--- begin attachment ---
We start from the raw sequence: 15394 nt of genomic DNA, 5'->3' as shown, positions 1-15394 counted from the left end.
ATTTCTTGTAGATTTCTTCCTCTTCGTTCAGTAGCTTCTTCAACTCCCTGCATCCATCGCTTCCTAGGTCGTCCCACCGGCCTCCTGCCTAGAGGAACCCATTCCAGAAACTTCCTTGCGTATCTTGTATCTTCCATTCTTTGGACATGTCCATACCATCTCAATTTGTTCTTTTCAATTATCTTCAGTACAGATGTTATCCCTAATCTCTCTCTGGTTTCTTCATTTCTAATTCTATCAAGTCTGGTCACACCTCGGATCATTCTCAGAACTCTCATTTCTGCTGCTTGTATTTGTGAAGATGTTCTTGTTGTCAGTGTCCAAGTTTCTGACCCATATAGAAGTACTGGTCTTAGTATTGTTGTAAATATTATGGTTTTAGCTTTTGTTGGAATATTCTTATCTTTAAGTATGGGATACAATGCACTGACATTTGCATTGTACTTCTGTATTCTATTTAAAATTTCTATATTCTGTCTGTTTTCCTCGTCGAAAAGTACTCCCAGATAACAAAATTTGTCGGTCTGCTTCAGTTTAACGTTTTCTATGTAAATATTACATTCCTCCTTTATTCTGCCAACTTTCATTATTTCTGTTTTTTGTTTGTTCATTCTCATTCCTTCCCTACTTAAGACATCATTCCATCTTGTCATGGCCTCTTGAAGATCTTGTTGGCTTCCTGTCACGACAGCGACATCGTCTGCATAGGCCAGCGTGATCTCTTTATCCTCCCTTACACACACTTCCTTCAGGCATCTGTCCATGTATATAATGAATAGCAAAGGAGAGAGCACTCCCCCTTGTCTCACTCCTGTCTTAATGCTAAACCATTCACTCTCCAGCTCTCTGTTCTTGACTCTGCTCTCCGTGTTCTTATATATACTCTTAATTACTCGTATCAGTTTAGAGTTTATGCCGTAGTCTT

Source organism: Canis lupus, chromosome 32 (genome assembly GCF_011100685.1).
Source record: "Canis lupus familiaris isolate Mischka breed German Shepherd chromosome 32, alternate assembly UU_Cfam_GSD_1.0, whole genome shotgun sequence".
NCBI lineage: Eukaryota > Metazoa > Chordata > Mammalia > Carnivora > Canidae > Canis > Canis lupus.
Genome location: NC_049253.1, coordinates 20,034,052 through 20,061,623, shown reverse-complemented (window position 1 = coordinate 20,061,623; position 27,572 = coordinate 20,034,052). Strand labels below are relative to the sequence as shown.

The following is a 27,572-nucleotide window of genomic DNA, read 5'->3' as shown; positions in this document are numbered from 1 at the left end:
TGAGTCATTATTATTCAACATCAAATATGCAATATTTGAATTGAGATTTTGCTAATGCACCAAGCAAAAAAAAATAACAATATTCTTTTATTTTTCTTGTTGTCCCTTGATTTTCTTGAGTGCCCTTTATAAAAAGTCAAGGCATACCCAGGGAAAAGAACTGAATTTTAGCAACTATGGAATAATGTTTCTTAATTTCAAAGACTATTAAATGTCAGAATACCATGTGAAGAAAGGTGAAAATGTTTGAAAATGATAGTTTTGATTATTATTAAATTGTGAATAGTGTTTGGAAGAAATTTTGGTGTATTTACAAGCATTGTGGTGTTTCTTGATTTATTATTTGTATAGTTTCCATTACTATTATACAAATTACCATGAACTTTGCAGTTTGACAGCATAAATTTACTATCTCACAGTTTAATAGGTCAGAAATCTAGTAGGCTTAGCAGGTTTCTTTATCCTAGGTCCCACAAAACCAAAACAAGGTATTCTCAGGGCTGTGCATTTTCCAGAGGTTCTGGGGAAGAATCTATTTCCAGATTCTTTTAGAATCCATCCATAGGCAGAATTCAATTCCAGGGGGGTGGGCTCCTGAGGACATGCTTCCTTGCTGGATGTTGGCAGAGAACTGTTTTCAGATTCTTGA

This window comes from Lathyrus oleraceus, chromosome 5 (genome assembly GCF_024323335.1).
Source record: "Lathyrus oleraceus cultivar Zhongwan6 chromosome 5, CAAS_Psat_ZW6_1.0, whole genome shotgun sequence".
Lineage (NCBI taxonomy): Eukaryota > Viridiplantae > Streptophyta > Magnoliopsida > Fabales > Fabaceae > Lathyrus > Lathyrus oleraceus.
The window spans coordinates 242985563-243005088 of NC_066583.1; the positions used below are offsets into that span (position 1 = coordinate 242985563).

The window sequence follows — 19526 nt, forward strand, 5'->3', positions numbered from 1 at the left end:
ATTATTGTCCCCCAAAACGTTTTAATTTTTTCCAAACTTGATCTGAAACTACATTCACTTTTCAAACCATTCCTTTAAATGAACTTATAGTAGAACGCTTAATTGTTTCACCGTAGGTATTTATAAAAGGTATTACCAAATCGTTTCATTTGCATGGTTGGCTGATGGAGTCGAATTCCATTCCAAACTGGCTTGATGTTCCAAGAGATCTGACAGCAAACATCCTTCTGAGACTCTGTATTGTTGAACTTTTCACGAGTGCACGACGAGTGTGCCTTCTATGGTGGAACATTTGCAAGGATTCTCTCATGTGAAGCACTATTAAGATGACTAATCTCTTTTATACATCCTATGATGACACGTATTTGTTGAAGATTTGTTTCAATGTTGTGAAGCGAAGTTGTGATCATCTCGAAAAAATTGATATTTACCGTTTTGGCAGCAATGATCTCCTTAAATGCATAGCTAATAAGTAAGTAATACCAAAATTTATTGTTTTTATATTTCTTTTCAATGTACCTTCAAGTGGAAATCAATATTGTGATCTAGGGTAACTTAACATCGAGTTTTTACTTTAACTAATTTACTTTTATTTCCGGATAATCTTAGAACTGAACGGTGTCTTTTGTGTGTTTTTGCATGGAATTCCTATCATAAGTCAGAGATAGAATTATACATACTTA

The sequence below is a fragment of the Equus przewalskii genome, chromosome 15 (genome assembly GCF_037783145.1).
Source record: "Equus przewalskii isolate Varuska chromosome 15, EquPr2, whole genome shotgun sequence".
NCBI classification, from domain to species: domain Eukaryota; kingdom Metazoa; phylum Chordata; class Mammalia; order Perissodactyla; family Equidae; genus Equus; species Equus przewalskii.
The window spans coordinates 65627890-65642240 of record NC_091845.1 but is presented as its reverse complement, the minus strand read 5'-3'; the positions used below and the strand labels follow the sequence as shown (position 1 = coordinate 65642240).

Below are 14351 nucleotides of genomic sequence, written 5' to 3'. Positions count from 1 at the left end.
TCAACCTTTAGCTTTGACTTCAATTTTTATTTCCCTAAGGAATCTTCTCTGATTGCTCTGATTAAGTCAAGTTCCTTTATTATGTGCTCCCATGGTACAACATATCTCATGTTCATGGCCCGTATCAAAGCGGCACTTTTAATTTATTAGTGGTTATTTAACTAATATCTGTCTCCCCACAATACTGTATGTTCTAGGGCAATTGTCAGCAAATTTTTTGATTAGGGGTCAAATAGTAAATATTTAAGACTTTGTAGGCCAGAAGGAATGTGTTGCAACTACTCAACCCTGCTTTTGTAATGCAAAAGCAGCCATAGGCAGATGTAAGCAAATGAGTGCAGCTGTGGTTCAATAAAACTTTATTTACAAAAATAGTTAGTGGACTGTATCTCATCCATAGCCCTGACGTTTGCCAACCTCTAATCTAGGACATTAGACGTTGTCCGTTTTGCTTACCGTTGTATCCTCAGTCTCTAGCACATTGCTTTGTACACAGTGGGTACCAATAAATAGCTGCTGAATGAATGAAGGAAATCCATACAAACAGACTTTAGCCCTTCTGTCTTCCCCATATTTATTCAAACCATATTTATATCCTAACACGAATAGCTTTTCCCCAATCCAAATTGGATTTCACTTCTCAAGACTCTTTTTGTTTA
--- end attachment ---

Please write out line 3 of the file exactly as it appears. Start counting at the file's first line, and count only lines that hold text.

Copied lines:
Source organism: Canis lupus, chromosome 32 (genome assembly GCF_011100685.1).